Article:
Brian K. Lowe
They dismantled Australia today. Just took it apart and packed it in trunks and carried it off to a warehouse somewhere. Theoretically, everybody had already left, but there’s always somebody who doesn’t leave, no matter what the disaster… fire, flood, dissolution of the planet… What happened to those people when the entire set we called the Southern Continent was struck and hauled away?
I don’t really want to know.
Oh, and I’m having lunch with my agent today. I got a postcard in the mail. Well, in my mailbox, since there’s no “mail” any more. Even with sixty percent of the human race dead or terminally insane, that still leaves over two billion of us. How do they keep track of who’s alive, who’s sane, and where we can be found?
And since when do I have an agent?
My ‘agent’ jumped up to greet me. “Marty! It’s good to finally meet you in person.”
Thin, a little bald on top, so apparently human, ‘his’ office shelves and desk were filled with Oscars, Emmys, Tonys, Hugos… He held out a business card and waved me toward a cushy guest chair. “You can call me Sid. Sit down, we got a lot to talk about.”
He looked and sounded like he’d gotten his whole identity from watching cheap cable shows. Then I remembered — he had. One show in particular. It was called “Earth.”
“It was a good show, while it lasted,” Sid was saying, nodding to himself. “Intrigue, romance, and most important, horrible, violent action. Viewers eat that up. Not that they take action. They’re all, ‘We’re so evolved. We’re beings of thought. We have forsaken our physical bodies.’ Yeah, right. So evolved they watch ‘lesser beings’ murder each other all day fifty different ways to Sunday. If that’s ‘evolved,'” he made exaggerated air quotes, “who needs it.”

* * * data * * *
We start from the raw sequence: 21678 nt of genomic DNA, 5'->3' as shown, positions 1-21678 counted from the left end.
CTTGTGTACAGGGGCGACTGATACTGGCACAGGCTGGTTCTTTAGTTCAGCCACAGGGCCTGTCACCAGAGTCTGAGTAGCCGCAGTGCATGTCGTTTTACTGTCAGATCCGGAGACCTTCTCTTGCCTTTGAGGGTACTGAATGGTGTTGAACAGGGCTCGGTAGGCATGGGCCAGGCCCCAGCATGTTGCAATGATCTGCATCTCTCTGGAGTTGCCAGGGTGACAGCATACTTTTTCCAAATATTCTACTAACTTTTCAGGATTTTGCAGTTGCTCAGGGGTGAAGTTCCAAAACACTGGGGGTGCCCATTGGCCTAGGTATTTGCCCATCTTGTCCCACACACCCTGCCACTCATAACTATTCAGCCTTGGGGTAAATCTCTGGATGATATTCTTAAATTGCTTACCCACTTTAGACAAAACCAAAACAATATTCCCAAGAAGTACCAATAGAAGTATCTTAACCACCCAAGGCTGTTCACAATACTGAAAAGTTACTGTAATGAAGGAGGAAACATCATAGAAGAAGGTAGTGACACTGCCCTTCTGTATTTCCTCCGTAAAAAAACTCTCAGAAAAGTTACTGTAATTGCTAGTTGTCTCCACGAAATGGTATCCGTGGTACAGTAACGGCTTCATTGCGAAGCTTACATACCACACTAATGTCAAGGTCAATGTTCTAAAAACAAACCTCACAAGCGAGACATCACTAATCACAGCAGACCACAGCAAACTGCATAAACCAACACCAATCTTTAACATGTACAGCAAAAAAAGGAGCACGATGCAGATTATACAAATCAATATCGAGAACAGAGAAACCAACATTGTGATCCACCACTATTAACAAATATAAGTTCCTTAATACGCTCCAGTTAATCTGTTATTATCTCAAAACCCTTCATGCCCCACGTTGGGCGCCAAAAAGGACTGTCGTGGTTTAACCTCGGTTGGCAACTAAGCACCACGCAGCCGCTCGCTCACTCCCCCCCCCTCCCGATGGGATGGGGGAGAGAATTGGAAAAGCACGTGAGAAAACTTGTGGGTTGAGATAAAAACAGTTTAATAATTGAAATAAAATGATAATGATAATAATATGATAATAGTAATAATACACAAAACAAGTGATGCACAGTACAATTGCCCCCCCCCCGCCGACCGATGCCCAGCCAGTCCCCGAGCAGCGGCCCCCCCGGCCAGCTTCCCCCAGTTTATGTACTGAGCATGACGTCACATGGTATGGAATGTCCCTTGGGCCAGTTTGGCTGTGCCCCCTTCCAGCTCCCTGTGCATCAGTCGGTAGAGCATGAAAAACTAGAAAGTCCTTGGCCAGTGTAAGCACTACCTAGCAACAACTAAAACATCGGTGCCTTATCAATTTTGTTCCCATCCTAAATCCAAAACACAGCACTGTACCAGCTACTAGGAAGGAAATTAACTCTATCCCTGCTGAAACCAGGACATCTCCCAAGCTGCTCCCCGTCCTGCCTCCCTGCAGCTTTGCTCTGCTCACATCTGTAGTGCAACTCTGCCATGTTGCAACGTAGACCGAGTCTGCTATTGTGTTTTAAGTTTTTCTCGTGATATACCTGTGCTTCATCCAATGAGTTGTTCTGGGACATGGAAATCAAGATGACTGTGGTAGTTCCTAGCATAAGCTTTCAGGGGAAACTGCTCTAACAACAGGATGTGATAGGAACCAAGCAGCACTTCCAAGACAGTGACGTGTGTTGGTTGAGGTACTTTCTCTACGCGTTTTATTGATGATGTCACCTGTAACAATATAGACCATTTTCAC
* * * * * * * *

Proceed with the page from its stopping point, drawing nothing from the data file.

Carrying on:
I clenched my fists. “They like the violence?”
“Of course! But all good things must come to an end. You guys jumped the shark when you started that League of Nations stuff. I still had hopes you’d backslide and go out with a big, planet-shattering finale, all ICBMs and nuclear winter… “
I worked on unclenching my jaws.
“Oh, well,” Sid sighed, “what’s done is done, but if you’ve got to be cancelled, at least I can find work for a few of my fellow ‘lesser beings.’ Like you, Marty. Not one in a million has your gift–or your fan base.”
“Fan base? What, you mean my blog?”
Sid threw back his head and guffawed. It was an ugly sound, and it reminded me that no matter what he looked like, Sid was not human.
“Marty, Marty, Marty. Your blog never had more than 14 followers. Even your mother didn’t read it. I’m talking about fans. Viewers. They love you! Well, they love to watch you… There are 18 billion ‘evolved’ beings out there who think you’re one of the most aggravating creatures in the multiverse. Granted, I thought you’d jumped the shark yourself when you started attending those anger management seminars, but you saved the day when you clocked your brother. Very dramatic. I laughed.”
I felt like I’d been smashed in the chest with a baseball bat. “Beings… watching me? Personally?”
Sid leaned over and gently slapped my face. “Yes, you. Personally. This is a reality show, remember? They’ve been watching you all your life. They’re watching you right now. Your fans are on the edge of their seats waiting to see if you’ll agree to a show of your own.”